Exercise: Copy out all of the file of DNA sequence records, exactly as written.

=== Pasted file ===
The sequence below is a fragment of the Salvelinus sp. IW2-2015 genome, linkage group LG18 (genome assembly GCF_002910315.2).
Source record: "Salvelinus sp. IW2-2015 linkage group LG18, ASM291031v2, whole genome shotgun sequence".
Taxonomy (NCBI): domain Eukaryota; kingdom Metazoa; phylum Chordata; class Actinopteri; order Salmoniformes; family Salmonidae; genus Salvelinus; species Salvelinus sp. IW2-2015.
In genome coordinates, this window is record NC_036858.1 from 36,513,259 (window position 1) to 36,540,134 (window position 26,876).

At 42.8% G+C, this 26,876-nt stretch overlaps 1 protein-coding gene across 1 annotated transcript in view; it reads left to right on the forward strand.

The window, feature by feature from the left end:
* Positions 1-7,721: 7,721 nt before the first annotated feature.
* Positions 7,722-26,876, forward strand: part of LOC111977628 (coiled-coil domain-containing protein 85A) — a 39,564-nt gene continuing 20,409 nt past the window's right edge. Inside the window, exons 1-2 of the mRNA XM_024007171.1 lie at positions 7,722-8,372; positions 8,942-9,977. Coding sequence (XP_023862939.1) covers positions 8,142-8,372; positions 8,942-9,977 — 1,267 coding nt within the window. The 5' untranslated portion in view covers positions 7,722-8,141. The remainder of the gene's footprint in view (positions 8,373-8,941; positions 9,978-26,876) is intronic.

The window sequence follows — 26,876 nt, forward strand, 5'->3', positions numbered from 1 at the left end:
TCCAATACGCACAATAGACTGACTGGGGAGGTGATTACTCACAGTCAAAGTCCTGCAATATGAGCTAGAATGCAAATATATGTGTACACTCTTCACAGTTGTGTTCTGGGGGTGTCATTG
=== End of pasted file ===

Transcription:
The sequence below is a fragment of the Salvelinus sp. IW2-2015 genome, linkage group LG18 (genome assembly GCF_002910315.2).
Source record: "Salvelinus sp. IW2-2015 linkage group LG18, ASM291031v2, whole genome shotgun sequence".
Taxonomy (NCBI): domain Eukaryota; kingdom Metazoa; phylum Chordata; class Actinopteri; order Salmoniformes; family Salmonidae; genus Salvelinus; species Salvelinus sp. IW2-2015.
In genome coordinates, this window is record NC_036858.1 from 36,513,259 (window position 1) to 36,540,134 (window position 26,876).

At 42.8% G+C, this 26,876-nt stretch overlaps 1 protein-coding gene across 1 annotated transcript in view; it reads left to right on the forward strand.

The window, feature by feature from the left end:
* Positions 1-7,721: 7,721 nt before the first annotated feature.
* Positions 7,722-26,876, forward strand: part of LOC111977628 (coiled-coil domain-containing protein 85A) — a 39,564-nt gene continuing 20,409 nt past the window's right edge. Inside the window, exons 1-2 of the mRNA XM_024007171.1 lie at positions 7,722-8,372; positions 8,942-9,977. Coding sequence (XP_023862939.1) covers positions 8,142-8,372; positions 8,942-9,977 — 1,267 coding nt within the window. The 5' untranslated portion in view covers positions 7,722-8,141. The remainder of the gene's footprint in view (positions 8,373-8,941; positions 9,978-26,876) is intronic.

The window sequence follows — 26,876 nt, forward strand, 5'->3', positions numbered from 1 at the left end:
TCCAATACGCACAATAGACTGACTGGGGAGGTGATTACTCACAGTCAAAGTCCTGCAATATGAGCTAGAATGCAAATATATGTGTACACTCTTCACAGTTGTGTTCTGGGGGTGTCATTG